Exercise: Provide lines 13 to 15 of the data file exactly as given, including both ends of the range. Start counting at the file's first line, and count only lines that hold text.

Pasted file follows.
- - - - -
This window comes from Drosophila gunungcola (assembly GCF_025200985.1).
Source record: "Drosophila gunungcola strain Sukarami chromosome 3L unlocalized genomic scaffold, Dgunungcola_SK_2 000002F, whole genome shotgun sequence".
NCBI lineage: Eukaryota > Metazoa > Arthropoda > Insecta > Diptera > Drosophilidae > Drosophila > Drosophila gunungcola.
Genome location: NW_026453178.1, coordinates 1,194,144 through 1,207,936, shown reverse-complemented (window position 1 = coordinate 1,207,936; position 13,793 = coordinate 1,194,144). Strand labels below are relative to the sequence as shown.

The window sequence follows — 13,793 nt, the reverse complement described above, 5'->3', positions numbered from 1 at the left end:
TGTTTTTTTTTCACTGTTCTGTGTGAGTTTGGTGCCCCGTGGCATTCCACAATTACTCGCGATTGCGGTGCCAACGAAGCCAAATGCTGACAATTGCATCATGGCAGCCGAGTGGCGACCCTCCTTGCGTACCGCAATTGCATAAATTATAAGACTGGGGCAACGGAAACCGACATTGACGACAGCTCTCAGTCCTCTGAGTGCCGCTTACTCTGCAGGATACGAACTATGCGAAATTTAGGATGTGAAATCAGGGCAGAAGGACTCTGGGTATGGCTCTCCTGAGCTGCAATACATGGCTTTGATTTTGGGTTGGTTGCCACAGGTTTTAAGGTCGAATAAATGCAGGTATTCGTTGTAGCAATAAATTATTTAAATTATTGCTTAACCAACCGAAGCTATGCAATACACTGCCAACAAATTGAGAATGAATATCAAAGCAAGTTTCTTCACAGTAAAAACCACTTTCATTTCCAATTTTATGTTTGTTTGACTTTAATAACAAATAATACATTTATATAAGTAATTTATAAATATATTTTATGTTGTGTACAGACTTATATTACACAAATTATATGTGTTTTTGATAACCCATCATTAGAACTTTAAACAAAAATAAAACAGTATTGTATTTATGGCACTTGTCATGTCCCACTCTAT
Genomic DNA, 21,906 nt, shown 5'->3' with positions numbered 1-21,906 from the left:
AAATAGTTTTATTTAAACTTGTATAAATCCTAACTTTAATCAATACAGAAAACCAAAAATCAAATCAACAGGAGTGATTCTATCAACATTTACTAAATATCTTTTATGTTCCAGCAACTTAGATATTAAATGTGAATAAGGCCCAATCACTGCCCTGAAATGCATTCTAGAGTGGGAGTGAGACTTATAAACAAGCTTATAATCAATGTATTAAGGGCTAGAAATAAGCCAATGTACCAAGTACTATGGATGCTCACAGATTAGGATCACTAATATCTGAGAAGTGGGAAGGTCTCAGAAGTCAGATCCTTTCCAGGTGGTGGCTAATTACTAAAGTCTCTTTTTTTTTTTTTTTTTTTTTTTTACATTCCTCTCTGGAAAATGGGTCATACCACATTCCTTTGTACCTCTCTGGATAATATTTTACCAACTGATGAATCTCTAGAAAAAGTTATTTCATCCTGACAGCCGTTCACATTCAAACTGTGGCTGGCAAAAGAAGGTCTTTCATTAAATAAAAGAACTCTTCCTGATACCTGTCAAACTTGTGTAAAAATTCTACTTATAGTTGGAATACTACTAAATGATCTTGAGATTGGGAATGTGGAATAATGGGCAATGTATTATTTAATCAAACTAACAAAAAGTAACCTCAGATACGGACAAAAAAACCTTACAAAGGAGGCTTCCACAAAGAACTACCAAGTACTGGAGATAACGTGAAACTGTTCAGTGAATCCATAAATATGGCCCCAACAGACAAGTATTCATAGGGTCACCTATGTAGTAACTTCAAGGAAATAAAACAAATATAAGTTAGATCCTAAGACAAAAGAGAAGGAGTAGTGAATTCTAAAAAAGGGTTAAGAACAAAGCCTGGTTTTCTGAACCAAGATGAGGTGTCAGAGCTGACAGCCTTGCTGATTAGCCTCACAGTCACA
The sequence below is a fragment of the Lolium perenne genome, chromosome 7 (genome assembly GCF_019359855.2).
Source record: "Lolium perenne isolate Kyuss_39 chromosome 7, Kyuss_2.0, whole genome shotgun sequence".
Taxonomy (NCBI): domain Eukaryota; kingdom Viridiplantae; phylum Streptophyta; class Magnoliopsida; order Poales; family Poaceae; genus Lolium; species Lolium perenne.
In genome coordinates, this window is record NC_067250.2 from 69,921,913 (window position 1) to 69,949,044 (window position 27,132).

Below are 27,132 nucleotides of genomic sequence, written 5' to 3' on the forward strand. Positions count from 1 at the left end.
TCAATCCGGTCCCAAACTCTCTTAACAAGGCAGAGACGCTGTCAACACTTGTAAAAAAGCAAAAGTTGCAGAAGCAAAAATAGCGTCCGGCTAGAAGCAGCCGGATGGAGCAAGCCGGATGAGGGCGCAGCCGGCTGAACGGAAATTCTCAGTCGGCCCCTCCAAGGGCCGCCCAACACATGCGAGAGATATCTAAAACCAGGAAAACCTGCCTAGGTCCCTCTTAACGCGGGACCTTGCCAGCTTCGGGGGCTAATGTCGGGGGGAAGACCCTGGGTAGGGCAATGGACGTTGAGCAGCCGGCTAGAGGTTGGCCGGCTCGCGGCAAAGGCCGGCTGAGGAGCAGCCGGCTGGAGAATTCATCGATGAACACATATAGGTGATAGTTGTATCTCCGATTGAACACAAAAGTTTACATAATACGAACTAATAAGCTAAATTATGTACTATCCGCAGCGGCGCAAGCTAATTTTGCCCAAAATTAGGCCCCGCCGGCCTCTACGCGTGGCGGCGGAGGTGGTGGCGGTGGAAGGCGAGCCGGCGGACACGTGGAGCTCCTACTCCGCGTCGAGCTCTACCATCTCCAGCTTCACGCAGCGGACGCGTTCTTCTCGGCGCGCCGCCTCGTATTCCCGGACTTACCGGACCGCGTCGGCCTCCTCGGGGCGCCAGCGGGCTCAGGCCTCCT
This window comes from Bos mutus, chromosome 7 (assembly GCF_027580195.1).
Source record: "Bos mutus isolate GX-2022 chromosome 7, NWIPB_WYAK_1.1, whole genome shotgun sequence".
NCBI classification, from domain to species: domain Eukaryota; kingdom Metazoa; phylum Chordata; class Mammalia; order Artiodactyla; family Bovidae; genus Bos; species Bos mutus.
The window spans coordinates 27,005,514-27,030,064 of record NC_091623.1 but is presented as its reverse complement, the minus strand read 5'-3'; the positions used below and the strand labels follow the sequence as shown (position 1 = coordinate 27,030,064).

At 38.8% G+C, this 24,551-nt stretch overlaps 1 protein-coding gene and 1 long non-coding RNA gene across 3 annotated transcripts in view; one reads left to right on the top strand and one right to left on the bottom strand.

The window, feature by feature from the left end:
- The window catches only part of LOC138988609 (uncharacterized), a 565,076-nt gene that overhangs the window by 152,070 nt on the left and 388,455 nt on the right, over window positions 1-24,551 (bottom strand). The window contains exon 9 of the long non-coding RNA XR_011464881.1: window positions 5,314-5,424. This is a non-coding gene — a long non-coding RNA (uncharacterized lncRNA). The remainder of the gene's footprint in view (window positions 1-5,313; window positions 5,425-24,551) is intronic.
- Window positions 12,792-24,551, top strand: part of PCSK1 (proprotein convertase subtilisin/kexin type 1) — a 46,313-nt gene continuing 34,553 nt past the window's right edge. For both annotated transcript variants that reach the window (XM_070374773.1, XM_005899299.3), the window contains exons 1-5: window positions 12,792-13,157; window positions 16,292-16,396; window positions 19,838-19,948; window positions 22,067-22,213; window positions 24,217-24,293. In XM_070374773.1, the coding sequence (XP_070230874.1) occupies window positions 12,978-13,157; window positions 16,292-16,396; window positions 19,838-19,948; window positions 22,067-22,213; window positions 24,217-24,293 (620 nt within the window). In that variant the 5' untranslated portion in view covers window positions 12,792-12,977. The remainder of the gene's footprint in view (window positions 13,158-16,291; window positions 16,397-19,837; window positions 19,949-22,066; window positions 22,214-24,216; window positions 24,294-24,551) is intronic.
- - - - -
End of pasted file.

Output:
Below are 27,132 nucleotides of genomic sequence, written 5' to 3' on the forward strand. Positions count from 1 at the left end.
TCAATCCGGTCCCAAACTCTCTTAACAAGGCAGAGACGCTGTCAACACTTGTAAAAAAGCAAAAGTTGCAGAAGCAAAAATAGCGTCCGGCTAGAAGCAGCCGGATGGAGCAAGCCGGATGAGGGCGCAGCCGGCTGAACGGAAATTCTCAGTCGGCCCCTCCAAGGGCCGCCCAACACATGCGAGAGATATCTAAAACCAGGAAAACCTGCCTAGGTCCCTCTTAACGCGGGACCTTGCCAGCTTCGGGGGCTAATGTCGGGGGGAAGACCCTGGGTAGGGCAATGGACGTTGAGCAGCCGGCTAGAGGTTGGCCGGCTCGCGGCAAAGGCCGGCTGAGGAGCAGCCGGCTGGAGAATTCATCGATGAACACATATAGGTGATAGTTGTATCTCCGATTGAACACAAAAGTTTACATAATACGAACTAATAAGCTAAATTATGTACTATCCGCAGCGGCGCAAGCTAATTTTGCCCAAAATTAGGCCCCGCCGGCCTCTACGCGTGGCGGCGGAGGTGGTGGCGGTGGAAGGCGAGCCGGCGGACACGTGGAGCTCCTACTCCGCGTCGAGCTCTACCATCTCCAGCTTCACGCAGCGGACGCGTTCTTCTCGGCGCGCCGCCTCGTATTCCCGGACTTACCGGACCGCGTCGGCCTCCTCGGGGCGCCAGCGGGCTCAGGCCTCCT
This window comes from Bos mutus, chromosome 7 (assembly GCF_027580195.1).